Mortgages for moving home

Advice about buying your next home to help you feel prepared to get your next mortgage

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How to get the right mortgage when moving up the property ladder

If you’re moving to your next home and not a cash buyer, you’ll no doubt have asked the question: what do I do with my existing mortgage?

When you’re moving, you have four potential routes:

  • Apply to transfer your current mortgage deal to your new home. This is called mortgage porting.

  • Apply for a new standard mortgage.

  • Remortgage to raise money for a deposit on your new home.

  • You can use your current house’s equity to pay for your new home outright if your home’s sale value covers the new home’s purchase price.

Additionally, be aware of the extra costs associated with moving house, such as conveyancing fees, Stamp Duty Land Tax, valuation fees, Land Registry fees, and the need for a reserve fund to cover unexpected costs.

Getting a mortgage for your next home

To port your mortgage, you’ll need to:

  • Check the terms of your existing mortgage deal. Ask if your lender will port it and if there’ll be an early repayment charge.

  • Speak to your lender about other deals and what you need for affordability checks.

  • Get mortgage advice from a broker or financial adviser and see other deals.

  • Compare options and work out if porting is worth it. Assess the benefits of your current deal compared to other mortgage options.

  • Consider how porting will affect your monthly payments and overall affordability.

  • Reapply for the loan.

  • Get a mortgage valuation on the home you’re buying.

  • The lender will give you a mortgage offer.

If you do not or cannot port your mortgage, you’ll need to apply for a new mortgage deal. You may have to pay an early repayment charge if you’re still in your initial period. Check the costs to ensure this is your best option.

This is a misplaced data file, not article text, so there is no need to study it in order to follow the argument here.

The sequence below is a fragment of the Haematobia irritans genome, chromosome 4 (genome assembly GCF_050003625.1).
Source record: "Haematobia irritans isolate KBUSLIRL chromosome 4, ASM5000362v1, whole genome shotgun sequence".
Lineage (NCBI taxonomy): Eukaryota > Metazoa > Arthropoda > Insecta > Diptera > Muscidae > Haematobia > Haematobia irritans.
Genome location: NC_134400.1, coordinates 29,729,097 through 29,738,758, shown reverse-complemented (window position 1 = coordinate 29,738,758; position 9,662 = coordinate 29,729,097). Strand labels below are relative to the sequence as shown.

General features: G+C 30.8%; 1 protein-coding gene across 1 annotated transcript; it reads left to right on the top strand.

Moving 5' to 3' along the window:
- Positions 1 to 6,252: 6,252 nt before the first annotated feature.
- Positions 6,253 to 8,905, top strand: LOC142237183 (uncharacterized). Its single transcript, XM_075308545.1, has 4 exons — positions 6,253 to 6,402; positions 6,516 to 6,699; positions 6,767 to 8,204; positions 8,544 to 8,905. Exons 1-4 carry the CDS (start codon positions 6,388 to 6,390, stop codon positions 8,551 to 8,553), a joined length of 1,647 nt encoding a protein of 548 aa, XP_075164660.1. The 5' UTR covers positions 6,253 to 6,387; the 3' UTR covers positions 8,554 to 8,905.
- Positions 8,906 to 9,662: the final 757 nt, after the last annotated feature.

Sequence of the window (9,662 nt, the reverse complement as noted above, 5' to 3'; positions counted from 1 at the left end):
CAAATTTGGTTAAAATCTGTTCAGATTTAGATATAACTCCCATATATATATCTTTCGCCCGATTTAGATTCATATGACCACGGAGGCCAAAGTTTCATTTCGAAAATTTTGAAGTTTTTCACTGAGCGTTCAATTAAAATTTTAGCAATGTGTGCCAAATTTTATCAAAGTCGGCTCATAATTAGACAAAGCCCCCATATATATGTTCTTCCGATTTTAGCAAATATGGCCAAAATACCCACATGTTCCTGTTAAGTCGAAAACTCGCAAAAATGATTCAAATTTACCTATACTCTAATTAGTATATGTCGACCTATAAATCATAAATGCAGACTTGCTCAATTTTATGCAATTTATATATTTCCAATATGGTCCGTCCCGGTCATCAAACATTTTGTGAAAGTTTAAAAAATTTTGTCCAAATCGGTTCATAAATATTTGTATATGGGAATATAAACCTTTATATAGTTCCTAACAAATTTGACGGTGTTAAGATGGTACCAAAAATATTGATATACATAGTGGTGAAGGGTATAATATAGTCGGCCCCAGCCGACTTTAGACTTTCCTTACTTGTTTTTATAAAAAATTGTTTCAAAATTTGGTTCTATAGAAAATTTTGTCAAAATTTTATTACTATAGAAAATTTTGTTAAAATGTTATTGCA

To do this, speak to a mortgage adviser. They will guide you through the entire process.

You can also remortgage to raise money to buy your next home. This works if you are planning to:

  • Buy a second home to rent out as a buy-to-let

  • Live in part-time for example, in an area close to work

  • Move to a cheaper mortgage rate

Additionally, changes in house prices can affect your decision to remortgage. If house prices in your area have risen significantly since you bought your current home, remortgaging could be beneficial. However, be cautious of potential declines in house prices, which could lead to negative equity.

You must consider how the new mortgage repayments will fit your budget.

Renting out your current house

You can remortgage to buy a second home and keep one to rent out.

Given your monthly repayments, you’d need to consider whether the costs of a buy-to-let mortgage and your rental income are worth it.

Learn more in our buy-to-let guide.

Your mortgage will be repaid in full when you sell your home to buy another. You’d then take out a new mortgage to pay for your new home. In this instance, you can use the equity in your home as a deposit.

So if you’ve got a £300,000 mortgage and £175,000 left to pay, you’ll have £125,000 equity. However, if your home decreases in value, you could end up in negative equity, making it difficult to secure a new mortgage and potentially leading to a shortfall between the mortgage amount and the sale price of the property.

The interest rate on your new mortgage will also affect how much you can borrow and your monthly payments.

To find out how much you can borrow, you will need to:

  1. get a property valuation so you know how much it’s worth

  2. see how much you have left to pay on your mortgage

Using a mortgage calculator, you can determine how much you can borrow.

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Important info & marketing claims

You may have to pay an early repayment charge to your existing lender if you remortgage. Your savings will depend on personal circumstances.

Your home may be repossessed if you do not keep up repayments on your mortgage.

*The savings figure of £656 is based on remortgage customers in April 2024. Read more on our marketing claims page.

We can't always guarantee we will be able to help you with your mortgage application depending on your credit history and circumstances.

Average mortgage decision and approval times are based on's historic data for lenders we submit applications to.

Tracker rates are identified after comparing over 12,000 mortgage products from over 100 mortgage lenders.

As of January 2023, has access to over 100 lenders. This number is subject to change.

For buy-to-let landlords, there's no guarantee that it will be possible to arrange continuous letting of a property, nor that rental income will be sufficient to meet the cost of the mortgage.